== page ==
- Walmart has seen shopper acceptance of substitutions increase to more than 95% since it started using deep learning artificial intelligence for online grocery orders, Srini Venkatesan, executive vice president of Walmart Global Tech, wrote in a blog post on Thursday.
- Deep learning is a function of AI that imitates how brains process data and can learn without human supervision. Walmart is using the technology to consider hundreds of factors, like size, type, brand and price, to make substitution recommendations, according to the post.
- Walmart has switched from relying on a manual process for identifying substitutions to employing deep learning AI to improve customer satisfaction and streamline order picking, Venkatesan said.
Product out-of-stocks and inaccurate substitutions are significant headaches for online shoppers. Walmart previously relied on its personal shoppers to judge the right replacement products, but this was an imprecise and inefficient process, according to Venkatesan.
"There are nearly 100 different factors that can go into that decision. Trying to account for all of these would not only be too difficult, but it would also be incredibly time consuming," he wrote.
Deep learning AI allows Walmart to continually improve its substitution recommendations on the individual level as it looks to improve how it handles out-of-stock situations. Information on whether a customer approves or declines a recommendation for an out-of-stock item feeds back into the technology’s learning algorithms to boost the system's accuracy in the future.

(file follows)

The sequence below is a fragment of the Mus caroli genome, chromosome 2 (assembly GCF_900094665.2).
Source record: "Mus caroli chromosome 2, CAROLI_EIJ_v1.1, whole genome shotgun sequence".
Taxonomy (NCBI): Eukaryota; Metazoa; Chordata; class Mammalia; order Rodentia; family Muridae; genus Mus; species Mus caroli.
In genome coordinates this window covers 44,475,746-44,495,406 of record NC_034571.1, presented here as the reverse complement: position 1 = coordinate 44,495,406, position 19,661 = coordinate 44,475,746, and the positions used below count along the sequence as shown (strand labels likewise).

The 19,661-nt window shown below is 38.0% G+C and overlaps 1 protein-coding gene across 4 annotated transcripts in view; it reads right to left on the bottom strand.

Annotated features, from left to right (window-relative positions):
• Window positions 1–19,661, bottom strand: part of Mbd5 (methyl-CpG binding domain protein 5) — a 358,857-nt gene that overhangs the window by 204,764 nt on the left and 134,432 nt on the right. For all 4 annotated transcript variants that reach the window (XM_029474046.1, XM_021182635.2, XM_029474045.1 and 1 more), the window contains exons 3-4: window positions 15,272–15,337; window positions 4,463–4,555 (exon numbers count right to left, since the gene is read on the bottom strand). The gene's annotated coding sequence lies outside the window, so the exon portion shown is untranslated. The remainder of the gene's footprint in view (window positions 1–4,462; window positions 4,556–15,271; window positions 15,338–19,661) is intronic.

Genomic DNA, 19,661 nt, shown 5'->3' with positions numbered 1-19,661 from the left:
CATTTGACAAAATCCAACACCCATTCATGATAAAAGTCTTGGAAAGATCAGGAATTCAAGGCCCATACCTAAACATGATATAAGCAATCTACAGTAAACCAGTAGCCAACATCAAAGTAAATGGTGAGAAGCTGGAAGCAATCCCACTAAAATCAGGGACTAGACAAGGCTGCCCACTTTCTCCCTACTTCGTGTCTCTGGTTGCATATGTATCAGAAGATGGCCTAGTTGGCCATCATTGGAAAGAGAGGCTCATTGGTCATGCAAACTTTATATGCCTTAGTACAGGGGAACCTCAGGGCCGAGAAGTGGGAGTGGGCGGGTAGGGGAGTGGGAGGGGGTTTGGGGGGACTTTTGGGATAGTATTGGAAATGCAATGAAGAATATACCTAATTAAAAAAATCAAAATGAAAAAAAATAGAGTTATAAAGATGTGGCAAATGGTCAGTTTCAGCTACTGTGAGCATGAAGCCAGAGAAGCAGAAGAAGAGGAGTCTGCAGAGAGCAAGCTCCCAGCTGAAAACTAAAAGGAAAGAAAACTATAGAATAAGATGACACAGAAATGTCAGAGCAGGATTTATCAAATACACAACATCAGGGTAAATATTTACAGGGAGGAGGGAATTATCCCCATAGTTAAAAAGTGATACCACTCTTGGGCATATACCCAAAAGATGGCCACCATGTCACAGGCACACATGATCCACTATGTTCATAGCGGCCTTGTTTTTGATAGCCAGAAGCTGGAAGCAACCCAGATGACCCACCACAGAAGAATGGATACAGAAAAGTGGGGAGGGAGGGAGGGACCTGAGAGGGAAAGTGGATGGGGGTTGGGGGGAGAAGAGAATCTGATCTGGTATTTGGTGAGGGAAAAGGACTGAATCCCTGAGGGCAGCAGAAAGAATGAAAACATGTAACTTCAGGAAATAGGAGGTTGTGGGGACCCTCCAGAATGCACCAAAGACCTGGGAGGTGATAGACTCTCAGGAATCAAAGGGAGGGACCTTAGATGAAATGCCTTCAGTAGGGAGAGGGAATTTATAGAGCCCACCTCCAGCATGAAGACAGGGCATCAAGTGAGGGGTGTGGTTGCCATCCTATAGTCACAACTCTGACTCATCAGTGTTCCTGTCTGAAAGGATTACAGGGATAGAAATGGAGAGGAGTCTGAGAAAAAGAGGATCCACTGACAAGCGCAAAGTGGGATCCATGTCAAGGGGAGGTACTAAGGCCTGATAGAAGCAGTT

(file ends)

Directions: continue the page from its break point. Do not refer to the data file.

“The decision on how to substitute is complex and highly personal to each customer,” Venkatesan said. “If the wrong choice is made, it can negatively impact customer satisfaction and increase costs.”
Deep learning AI not only addresses shopper dissatisfaction with substitutions, but also improves the order-picking process, Venkatesan said. In addition to identifying and getting customer approval for substitutions, the technology shows personal shoppers where items are located in the store.
The technology is the latest effort by Walmart to enhance its on-the-job resources and make its workplace more efficient. Earlier this month, the retailer announced it is giving smartphones to more than 740,000 workers so they can use Walmart’s new workplace app, which will eventually help associates replenish products more quickly.
Last year, Walmart turned to AI for resource optimization and vehicle routing for its two-hour Express Delivery service.